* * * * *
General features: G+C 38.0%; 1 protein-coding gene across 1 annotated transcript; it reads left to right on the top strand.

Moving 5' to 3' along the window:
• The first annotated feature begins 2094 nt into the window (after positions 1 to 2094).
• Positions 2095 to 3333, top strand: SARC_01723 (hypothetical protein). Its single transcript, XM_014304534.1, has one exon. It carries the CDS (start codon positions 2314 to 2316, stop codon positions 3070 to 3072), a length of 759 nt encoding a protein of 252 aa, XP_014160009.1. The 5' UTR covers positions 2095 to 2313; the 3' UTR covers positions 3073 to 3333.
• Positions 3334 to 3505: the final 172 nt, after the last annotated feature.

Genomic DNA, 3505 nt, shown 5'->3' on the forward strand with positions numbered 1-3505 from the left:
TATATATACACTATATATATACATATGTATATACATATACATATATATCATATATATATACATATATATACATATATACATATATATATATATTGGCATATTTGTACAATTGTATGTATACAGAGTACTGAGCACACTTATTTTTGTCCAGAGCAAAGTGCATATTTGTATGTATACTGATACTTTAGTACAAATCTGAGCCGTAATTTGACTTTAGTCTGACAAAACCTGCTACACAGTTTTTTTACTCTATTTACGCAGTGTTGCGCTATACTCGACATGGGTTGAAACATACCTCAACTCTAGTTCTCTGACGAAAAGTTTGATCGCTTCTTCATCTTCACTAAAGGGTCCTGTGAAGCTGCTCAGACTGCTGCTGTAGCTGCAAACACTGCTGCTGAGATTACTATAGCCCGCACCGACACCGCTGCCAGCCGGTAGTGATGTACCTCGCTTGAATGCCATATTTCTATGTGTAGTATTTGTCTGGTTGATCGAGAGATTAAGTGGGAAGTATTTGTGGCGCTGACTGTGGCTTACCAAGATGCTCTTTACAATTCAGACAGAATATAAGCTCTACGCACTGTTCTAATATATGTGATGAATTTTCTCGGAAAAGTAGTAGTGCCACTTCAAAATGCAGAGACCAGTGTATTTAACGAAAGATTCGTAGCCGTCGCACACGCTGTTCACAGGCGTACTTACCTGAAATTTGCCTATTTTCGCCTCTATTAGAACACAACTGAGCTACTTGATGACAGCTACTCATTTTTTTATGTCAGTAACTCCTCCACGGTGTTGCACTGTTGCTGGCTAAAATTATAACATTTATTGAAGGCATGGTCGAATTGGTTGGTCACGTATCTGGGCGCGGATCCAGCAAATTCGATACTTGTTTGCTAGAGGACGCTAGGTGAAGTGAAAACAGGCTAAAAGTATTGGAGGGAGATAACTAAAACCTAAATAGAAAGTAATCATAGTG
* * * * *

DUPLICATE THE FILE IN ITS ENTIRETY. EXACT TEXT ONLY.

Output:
General features: G+C 38.0%; 1 protein-coding gene across 1 annotated transcript; it reads left to right on the top strand.

Moving 5' to 3' along the window:
• The first annotated feature begins 2094 nt into the window (after positions 1 to 2094).
• Positions 2095 to 3333, top strand: SARC_01723 (hypothetical protein). Its single transcript, XM_014304534.1, has one exon. It carries the CDS (start codon positions 2314 to 2316, stop codon positions 3070 to 3072), a length of 759 nt encoding a protein of 252 aa, XP_014160009.1. The 5' UTR covers positions 2095 to 2313; the 3' UTR covers positions 3073 to 3333.
• Positions 3334 to 3505: the final 172 nt, after the last annotated feature.

Genomic DNA, 3505 nt, shown 5'->3' on the forward strand with positions numbered 1-3505 from the left:
TATATATACACTATATATATACATATGTATATACATATACATATATATCATATATATATACATATATATACATATATACATATATATATATATTGGCATATTTGTACAATTGTATGTATACAGAGTACTGAGCACACTTATTTTTGTCCAGAGCAAAGTGCATATTTGTATGTATACTGATACTTTAGTACAAATCTGAGCCGTAATTTGACTTTAGTCTGACAAAACCTGCTACACAGTTTTTTTACTCTATTTACGCAGTGTTGCGCTATACTCGACATGGGTTGAAACATACCTCAACTCTAGTTCTCTGACGAAAAGTTTGATCGCTTCTTCATCTTCACTAAAGGGTCCTGTGAAGCTGCTCAGACTGCTGCTGTAGCTGCAAACACTGCTGCTGAGATTACTATAGCCCGCACCGACACCGCTGCCAGCCGGTAGTGATGTACCTCGCTTGAATGCCATATTTCTATGTGTAGTATTTGTCTGGTTGATCGAGAGATTAAGTGGGAAGTATTTGTGGCGCTGACTGTGGCTTACCAAGATGCTCTTTACAATTCAGACAGAATATAAGCTCTACGCACTGTTCTAATATATGTGATGAATTTTCTCGGAAAAGTAGTAGTGCCACTTCAAAATGCAGAGACCAGTGTATTTAACGAAAGATTCGTAGCCGTCGCACACGCTGTTCACAGGCGTACTTACCTGAAATTTGCCTATTTTCGCCTCTATTAGAACACAACTGAGCTACTTGATGACAGCTACTCATTTTTTTATGTCAGTAACTCCTCCACGGTGTTGCACTGTTGCTGGCTAAAATTATAACATTTATTGAAGGCATGGTCGAATTGGTTGGTCACGTATCTGGGCGCGGATCCAGCAAATTCGATACTTGTTTGCTAGAGGACGCTAGGTGAAGTGAAAACAGGCTAAAAGTATTGGAGGGAGATAACTAAAACCTAAATAGAAAGTAATCATAGTG